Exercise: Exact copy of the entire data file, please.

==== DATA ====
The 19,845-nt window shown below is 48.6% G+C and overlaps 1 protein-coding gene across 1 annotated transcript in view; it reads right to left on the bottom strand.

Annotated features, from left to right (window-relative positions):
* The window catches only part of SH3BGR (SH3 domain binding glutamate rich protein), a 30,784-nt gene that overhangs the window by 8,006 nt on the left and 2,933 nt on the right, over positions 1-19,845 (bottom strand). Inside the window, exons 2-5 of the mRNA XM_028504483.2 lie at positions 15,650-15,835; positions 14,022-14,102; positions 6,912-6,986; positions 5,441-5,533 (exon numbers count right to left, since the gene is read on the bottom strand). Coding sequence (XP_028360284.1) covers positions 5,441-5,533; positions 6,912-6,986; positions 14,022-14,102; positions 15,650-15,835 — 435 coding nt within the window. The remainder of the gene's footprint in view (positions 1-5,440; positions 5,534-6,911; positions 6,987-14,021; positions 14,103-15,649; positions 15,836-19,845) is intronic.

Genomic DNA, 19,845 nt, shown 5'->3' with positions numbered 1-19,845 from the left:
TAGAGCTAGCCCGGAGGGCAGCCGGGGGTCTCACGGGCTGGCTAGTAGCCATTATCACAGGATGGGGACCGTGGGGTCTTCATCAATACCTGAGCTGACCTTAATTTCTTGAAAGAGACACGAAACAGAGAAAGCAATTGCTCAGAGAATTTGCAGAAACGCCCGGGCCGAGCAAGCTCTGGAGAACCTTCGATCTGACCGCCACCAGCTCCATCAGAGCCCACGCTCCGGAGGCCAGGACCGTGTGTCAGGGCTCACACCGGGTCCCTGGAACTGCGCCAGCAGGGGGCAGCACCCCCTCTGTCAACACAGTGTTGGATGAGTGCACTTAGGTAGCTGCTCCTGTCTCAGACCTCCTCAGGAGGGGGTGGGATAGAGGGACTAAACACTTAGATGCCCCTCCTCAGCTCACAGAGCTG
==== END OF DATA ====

The 19,845-nt window shown below is 48.6% G+C and overlaps 1 protein-coding gene across 1 annotated transcript in view; it reads right to left on the bottom strand.

Annotated features, from left to right (window-relative positions):
* The window catches only part of SH3BGR (SH3 domain binding glutamate rich protein), a 30,784-nt gene that overhangs the window by 8,006 nt on the left and 2,933 nt on the right, over positions 1-19,845 (bottom strand). Inside the window, exons 2-5 of the mRNA XM_028504483.2 lie at positions 15,650-15,835; positions 14,022-14,102; positions 6,912-6,986; positions 5,441-5,533 (exon numbers count right to left, since the gene is read on the bottom strand). Coding sequence (XP_028360284.1) covers positions 5,441-5,533; positions 6,912-6,986; positions 14,022-14,102; positions 15,650-15,835 — 435 coding nt within the window. The remainder of the gene's footprint in view (positions 1-5,440; positions 5,534-6,911; positions 6,987-14,021; positions 14,103-15,649; positions 15,836-19,845) is intronic.

Genomic DNA, 19,845 nt, shown 5'->3' with positions numbered 1-19,845 from the left:
TAGAGCTAGCCCGGAGGGCAGCCGGGGGTCTCACGGGCTGGCTAGTAGCCATTATCACAGGATGGGGACCGTGGGGTCTTCATCAATACCTGAGCTGACCTTAATTTCTTGAAAGAGACACGAAACAGAGAAAGCAATTGCTCAGAGAATTTGCAGAAACGCCCGGGCCGAGCAAGCTCTGGAGAACCTTCGATCTGACCGCCACCAGCTCCATCAGAGCCCACGCTCCGGAGGCCAGGACCGTGTGTCAGGGCTCACACCGGGTCCCTGGAACTGCGCCAGCAGGGGGCAGCACCCCCTCTGTCAACACAGTGTTGGATGAGTGCACTTAGGTAGCTGCTCCTGTCTCAGACCTCCTCAGGAGGGGGTGGGATAGAGGGACTAAACACTTAGATGCCCCTCCTCAGCTCACAGAGCTG